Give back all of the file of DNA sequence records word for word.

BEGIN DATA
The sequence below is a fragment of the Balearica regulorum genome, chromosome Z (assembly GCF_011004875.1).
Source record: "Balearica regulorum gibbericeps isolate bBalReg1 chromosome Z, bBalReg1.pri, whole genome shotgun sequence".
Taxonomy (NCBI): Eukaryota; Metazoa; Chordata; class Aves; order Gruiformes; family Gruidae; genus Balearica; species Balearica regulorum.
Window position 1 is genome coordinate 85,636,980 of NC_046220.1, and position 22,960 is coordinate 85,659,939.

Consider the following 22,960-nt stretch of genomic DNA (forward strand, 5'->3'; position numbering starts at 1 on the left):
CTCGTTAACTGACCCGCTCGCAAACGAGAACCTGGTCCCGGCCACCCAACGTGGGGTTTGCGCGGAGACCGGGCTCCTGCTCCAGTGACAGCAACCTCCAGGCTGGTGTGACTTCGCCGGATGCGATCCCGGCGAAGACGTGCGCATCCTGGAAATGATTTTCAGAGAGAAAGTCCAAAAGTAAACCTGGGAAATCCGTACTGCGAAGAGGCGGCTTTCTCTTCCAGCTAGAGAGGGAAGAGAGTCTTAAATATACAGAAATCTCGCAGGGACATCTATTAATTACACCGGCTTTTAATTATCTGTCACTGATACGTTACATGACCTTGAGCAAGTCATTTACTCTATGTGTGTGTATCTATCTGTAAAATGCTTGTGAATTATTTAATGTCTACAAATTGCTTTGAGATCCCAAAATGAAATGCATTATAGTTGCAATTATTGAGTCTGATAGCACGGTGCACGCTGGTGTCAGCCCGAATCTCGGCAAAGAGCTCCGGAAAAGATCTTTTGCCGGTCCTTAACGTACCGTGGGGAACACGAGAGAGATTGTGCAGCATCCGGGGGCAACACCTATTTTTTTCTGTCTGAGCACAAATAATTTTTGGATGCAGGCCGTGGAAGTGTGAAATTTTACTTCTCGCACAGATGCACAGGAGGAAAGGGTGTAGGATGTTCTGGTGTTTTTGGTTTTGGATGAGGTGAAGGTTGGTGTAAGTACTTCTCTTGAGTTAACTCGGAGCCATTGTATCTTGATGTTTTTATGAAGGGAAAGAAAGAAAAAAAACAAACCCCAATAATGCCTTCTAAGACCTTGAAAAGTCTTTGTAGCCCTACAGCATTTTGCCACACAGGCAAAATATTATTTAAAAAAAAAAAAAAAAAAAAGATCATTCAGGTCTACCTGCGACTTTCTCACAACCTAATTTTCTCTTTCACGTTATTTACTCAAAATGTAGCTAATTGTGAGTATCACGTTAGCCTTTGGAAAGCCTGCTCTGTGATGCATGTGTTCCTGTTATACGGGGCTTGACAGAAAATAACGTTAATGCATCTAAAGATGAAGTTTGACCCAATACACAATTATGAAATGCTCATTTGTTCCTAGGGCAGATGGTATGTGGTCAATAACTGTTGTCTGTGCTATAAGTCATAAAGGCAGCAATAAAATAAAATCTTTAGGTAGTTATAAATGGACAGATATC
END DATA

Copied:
The sequence below is a fragment of the Balearica regulorum genome, chromosome Z (assembly GCF_011004875.1).
Source record: "Balearica regulorum gibbericeps isolate bBalReg1 chromosome Z, bBalReg1.pri, whole genome shotgun sequence".
Taxonomy (NCBI): Eukaryota; Metazoa; Chordata; class Aves; order Gruiformes; family Gruidae; genus Balearica; species Balearica regulorum.
Window position 1 is genome coordinate 85,636,980 of NC_046220.1, and position 22,960 is coordinate 85,659,939.

Consider the following 22,960-nt stretch of genomic DNA (forward strand, 5'->3'; position numbering starts at 1 on the left):
CTCGTTAACTGACCCGCTCGCAAACGAGAACCTGGTCCCGGCCACCCAACGTGGGGTTTGCGCGGAGACCGGGCTCCTGCTCCAGTGACAGCAACCTCCAGGCTGGTGTGACTTCGCCGGATGCGATCCCGGCGAAGACGTGCGCATCCTGGAAATGATTTTCAGAGAGAAAGTCCAAAAGTAAACCTGGGAAATCCGTACTGCGAAGAGGCGGCTTTCTCTTCCAGCTAGAGAGGGAAGAGAGTCTTAAATATACAGAAATCTCGCAGGGACATCTATTAATTACACCGGCTTTTAATTATCTGTCACTGATACGTTACATGACCTTGAGCAAGTCATTTACTCTATGTGTGTGTATCTATCTGTAAAATGCTTGTGAATTATTTAATGTCTACAAATTGCTTTGAGATCCCAAAATGAAATGCATTATAGTTGCAATTATTGAGTCTGATAGCACGGTGCACGCTGGTGTCAGCCCGAATCTCGGCAAAGAGCTCCGGAAAAGATCTTTTGCCGGTCCTTAACGTACCGTGGGGAACACGAGAGAGATTGTGCAGCATCCGGGGGCAACACCTATTTTTTTCTGTCTGAGCACAAATAATTTTTGGATGCAGGCCGTGGAAGTGTGAAATTTTACTTCTCGCACAGATGCACAGGAGGAAAGGGTGTAGGATGTTCTGGTGTTTTTGGTTTTGGATGAGGTGAAGGTTGGTGTAAGTACTTCTCTTGAGTTAACTCGGAGCCATTGTATCTTGATGTTTTTATGAAGGGAAAGAAAGAAAAAAAACAAACCCCAATAATGCCTTCTAAGACCTTGAAAAGTCTTTGTAGCCCTACAGCATTTTGCCACACAGGCAAAATATTATTTAAAAAAAAAAAAAAAAAAAAGATCATTCAGGTCTACCTGCGACTTTCTCACAACCTAATTTTCTCTTTCACGTTATTTACTCAAAATGTAGCTAATTGTGAGTATCACGTTAGCCTTTGGAAAGCCTGCTCTGTGATGCATGTGTTCCTGTTATACGGGGCTTGACAGAAAATAACGTTAATGCATCTAAAGATGAAGTTTGACCCAATACACAATTATGAAATGCTCATTTGTTCCTAGGGCAGATGGTATGTGGTCAATAACTGTTGTCTGTGCTATAAGTCATAAAGGCAGCAATAAAATAAAATCTTTAGGTAGTTATAAATGGACAGATATC